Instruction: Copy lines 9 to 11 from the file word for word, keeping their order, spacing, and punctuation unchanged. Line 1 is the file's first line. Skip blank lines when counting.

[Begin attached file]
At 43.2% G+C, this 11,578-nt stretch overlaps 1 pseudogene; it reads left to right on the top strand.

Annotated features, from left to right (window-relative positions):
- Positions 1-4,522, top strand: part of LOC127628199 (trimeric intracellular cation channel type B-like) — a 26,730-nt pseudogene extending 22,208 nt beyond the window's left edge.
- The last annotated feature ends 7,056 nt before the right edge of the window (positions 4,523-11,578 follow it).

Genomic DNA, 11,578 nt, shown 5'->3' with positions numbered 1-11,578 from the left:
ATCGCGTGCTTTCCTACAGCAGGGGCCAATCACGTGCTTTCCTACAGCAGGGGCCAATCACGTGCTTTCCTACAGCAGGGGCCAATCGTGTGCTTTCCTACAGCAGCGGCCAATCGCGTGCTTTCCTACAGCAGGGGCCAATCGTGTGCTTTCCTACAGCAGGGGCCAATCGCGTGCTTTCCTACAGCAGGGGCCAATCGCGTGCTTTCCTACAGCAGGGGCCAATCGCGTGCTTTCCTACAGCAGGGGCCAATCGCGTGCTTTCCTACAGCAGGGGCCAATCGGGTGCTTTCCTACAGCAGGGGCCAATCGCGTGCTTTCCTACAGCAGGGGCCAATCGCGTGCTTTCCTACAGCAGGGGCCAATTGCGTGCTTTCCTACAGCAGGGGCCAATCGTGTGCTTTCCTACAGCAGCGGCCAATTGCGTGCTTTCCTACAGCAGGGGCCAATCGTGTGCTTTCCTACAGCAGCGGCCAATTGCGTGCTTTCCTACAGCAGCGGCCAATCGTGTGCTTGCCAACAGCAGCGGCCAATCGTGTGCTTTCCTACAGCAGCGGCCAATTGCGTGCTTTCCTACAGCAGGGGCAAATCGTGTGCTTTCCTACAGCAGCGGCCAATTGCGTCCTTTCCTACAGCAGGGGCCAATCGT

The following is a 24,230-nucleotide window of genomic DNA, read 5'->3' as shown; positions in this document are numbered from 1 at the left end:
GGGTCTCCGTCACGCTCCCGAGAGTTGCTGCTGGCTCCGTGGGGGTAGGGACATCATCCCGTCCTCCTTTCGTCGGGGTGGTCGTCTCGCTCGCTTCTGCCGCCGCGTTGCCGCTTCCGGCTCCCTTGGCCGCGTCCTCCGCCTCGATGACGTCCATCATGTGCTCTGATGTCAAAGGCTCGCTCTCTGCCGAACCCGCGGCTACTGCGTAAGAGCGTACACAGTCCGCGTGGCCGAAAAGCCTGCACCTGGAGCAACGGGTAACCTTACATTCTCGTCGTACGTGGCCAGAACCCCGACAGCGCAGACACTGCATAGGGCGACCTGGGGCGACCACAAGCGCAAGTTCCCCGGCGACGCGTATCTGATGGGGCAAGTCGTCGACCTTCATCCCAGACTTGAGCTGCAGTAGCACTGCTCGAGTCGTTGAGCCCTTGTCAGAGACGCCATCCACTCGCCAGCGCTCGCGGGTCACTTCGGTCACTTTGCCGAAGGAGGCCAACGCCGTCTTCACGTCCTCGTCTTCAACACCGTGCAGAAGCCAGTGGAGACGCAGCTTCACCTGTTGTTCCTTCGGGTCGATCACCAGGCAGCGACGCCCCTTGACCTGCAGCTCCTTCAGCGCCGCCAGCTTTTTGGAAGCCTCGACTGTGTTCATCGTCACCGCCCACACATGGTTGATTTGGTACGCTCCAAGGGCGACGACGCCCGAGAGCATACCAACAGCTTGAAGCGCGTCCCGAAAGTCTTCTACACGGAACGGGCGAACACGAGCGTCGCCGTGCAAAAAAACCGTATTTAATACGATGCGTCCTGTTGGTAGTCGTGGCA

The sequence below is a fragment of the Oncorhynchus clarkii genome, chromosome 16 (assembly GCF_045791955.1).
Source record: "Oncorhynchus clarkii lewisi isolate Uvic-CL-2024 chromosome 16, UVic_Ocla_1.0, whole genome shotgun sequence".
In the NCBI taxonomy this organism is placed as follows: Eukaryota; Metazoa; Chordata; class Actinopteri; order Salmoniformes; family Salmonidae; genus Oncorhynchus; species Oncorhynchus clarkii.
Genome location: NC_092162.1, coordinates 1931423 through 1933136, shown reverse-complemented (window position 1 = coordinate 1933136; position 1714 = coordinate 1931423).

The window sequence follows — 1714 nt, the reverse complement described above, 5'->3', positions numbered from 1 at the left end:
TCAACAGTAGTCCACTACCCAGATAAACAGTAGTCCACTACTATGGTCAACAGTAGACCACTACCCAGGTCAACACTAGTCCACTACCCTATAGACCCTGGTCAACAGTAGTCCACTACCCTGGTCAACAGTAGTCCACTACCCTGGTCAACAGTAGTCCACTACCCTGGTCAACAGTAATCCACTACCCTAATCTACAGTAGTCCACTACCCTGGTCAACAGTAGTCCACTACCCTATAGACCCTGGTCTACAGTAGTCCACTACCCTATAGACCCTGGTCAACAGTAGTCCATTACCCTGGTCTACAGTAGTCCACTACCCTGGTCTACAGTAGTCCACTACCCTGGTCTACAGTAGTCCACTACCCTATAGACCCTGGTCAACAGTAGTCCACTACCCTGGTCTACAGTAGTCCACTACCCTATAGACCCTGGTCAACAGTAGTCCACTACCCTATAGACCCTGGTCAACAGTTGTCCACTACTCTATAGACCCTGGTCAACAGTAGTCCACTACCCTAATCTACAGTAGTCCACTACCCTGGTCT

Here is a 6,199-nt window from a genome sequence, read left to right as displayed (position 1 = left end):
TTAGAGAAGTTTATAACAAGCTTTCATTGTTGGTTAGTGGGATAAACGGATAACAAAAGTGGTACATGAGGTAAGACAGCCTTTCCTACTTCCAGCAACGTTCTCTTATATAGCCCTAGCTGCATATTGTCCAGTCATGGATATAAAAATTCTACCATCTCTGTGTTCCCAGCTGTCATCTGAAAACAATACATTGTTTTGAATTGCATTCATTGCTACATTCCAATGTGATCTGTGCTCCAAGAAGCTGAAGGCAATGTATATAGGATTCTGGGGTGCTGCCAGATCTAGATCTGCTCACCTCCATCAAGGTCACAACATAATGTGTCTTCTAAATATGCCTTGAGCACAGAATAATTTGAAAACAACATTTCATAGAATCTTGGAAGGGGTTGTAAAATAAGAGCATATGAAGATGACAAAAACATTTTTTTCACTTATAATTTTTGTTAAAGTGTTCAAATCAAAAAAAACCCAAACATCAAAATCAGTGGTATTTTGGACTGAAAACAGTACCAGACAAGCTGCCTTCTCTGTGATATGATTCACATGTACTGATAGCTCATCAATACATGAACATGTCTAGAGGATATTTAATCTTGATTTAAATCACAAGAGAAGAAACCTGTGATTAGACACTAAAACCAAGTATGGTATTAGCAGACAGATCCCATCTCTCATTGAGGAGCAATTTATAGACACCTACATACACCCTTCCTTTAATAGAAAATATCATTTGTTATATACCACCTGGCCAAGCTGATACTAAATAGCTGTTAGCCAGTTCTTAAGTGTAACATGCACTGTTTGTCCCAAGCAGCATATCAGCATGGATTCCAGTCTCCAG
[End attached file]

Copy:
The sequence below is a fragment of the Oncorhynchus clarkii genome, chromosome 16 (assembly GCF_045791955.1).
Source record: "Oncorhynchus clarkii lewisi isolate Uvic-CL-2024 chromosome 16, UVic_Ocla_1.0, whole genome shotgun sequence".
In the NCBI taxonomy this organism is placed as follows: Eukaryota; Metazoa; Chordata; class Actinopteri; order Salmoniformes; family Salmonidae; genus Oncorhynchus; species Oncorhynchus clarkii.